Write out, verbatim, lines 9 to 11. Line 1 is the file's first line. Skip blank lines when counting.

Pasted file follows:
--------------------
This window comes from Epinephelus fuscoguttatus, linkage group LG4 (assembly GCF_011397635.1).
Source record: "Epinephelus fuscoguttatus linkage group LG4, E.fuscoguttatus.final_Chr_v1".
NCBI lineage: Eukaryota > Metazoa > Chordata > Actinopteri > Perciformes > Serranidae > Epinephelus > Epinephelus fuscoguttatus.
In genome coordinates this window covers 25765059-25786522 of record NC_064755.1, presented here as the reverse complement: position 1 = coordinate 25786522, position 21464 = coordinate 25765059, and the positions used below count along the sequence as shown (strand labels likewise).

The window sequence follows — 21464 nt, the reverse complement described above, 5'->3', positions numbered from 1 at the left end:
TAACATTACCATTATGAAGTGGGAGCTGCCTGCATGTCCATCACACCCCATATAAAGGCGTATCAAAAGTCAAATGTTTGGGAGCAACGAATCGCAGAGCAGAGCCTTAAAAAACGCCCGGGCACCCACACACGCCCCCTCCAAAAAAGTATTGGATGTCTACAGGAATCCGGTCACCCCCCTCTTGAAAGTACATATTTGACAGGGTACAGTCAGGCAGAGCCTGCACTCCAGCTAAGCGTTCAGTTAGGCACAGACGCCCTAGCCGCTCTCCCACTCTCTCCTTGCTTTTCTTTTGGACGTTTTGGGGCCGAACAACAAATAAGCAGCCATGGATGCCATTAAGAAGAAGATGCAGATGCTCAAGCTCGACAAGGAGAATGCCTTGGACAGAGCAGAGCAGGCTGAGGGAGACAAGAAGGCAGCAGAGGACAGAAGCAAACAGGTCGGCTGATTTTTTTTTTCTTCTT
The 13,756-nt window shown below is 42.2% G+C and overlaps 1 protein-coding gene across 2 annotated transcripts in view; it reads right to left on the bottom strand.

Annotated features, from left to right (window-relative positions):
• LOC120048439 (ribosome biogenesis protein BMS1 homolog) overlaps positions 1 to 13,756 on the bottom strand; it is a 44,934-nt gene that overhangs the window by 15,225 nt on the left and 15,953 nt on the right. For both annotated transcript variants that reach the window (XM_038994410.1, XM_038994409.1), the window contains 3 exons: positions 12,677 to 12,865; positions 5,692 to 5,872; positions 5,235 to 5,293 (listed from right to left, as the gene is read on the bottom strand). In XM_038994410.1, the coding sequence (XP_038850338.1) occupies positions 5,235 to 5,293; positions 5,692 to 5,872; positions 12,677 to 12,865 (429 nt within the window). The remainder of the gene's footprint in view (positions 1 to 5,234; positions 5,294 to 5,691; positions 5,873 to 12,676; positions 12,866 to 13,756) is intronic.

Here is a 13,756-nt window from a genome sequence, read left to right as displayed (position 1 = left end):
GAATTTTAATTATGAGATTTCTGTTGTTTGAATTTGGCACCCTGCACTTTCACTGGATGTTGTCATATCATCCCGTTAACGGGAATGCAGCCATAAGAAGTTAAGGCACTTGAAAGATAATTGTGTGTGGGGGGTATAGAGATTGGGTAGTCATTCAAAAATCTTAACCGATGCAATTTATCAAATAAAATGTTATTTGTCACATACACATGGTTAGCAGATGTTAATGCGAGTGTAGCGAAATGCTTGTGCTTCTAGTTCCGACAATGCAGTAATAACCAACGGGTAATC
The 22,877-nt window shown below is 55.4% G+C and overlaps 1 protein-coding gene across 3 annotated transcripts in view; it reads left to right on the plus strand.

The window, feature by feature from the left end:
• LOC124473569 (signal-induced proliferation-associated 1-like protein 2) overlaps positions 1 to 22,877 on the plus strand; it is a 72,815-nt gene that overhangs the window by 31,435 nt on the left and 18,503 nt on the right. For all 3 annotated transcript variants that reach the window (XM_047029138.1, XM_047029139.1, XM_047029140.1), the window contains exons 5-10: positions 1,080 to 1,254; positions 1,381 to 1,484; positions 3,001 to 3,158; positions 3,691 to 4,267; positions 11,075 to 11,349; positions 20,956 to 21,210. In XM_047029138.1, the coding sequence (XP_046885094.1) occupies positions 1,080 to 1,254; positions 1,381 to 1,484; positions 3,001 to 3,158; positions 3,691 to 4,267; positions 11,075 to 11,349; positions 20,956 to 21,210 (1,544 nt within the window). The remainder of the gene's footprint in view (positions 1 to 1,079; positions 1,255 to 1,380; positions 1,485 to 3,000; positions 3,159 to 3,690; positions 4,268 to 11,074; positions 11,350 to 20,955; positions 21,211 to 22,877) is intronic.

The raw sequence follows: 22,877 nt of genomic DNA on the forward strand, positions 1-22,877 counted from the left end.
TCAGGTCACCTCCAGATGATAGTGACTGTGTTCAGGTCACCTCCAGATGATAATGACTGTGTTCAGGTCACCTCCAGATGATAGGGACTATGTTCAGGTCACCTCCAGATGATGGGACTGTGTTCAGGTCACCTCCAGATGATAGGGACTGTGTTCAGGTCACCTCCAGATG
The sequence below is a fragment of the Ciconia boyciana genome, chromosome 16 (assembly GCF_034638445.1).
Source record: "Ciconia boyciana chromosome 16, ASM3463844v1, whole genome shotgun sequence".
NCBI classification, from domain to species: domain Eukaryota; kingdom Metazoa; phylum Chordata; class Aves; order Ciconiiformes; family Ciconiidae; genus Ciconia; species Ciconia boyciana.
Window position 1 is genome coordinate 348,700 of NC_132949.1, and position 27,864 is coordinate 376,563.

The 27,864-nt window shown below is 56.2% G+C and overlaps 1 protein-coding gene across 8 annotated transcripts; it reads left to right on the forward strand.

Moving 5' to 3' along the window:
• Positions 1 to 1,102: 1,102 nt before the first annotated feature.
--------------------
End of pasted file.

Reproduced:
• LOC120048439 (ribosome biogenesis protein BMS1 homolog) overlaps positions 1 to 13,756 on the bottom strand; it is a 44,934-nt gene that overhangs the window by 15,225 nt on the left and 15,953 nt on the right. For both annotated transcript variants that reach the window (XM_038994410.1, XM_038994409.1), the window contains 3 exons: positions 12,677 to 12,865; positions 5,692 to 5,872; positions 5,235 to 5,293 (listed from right to left, as the gene is read on the bottom strand). In XM_038994410.1, the coding sequence (XP_038850338.1) occupies positions 5,235 to 5,293; positions 5,692 to 5,872; positions 12,677 to 12,865 (429 nt within the window). The remainder of the gene's footprint in view (positions 1 to 5,234; positions 5,294 to 5,691; positions 5,873 to 12,676; positions 12,866 to 13,756) is intronic.

Here is a 13,756-nt window from a genome sequence, read left to right as displayed (position 1 = left end):
GAATTTTAATTATGAGATTTCTGTTGTTTGAATTTGGCACCCTGCACTTTCACTGGATGTTGTCATATCATCCCGTTAACGGGAATGCAGCCATAAGAAGTTAAGGCACTTGAAAGATAATTGTGTGTGGGGGGTATAGAGATTGGGTAGTCATTCAAAAATCTTAACCGATGCAATTTATCAAATAAAATGTTATTTGTCACATACACATGGTTAGCAGATGTTAATGCGAGTGTAGCGAAATGCTTGTGCTTCTAGTTCCGACAATGCAGTAATAACCAACGGGTAATC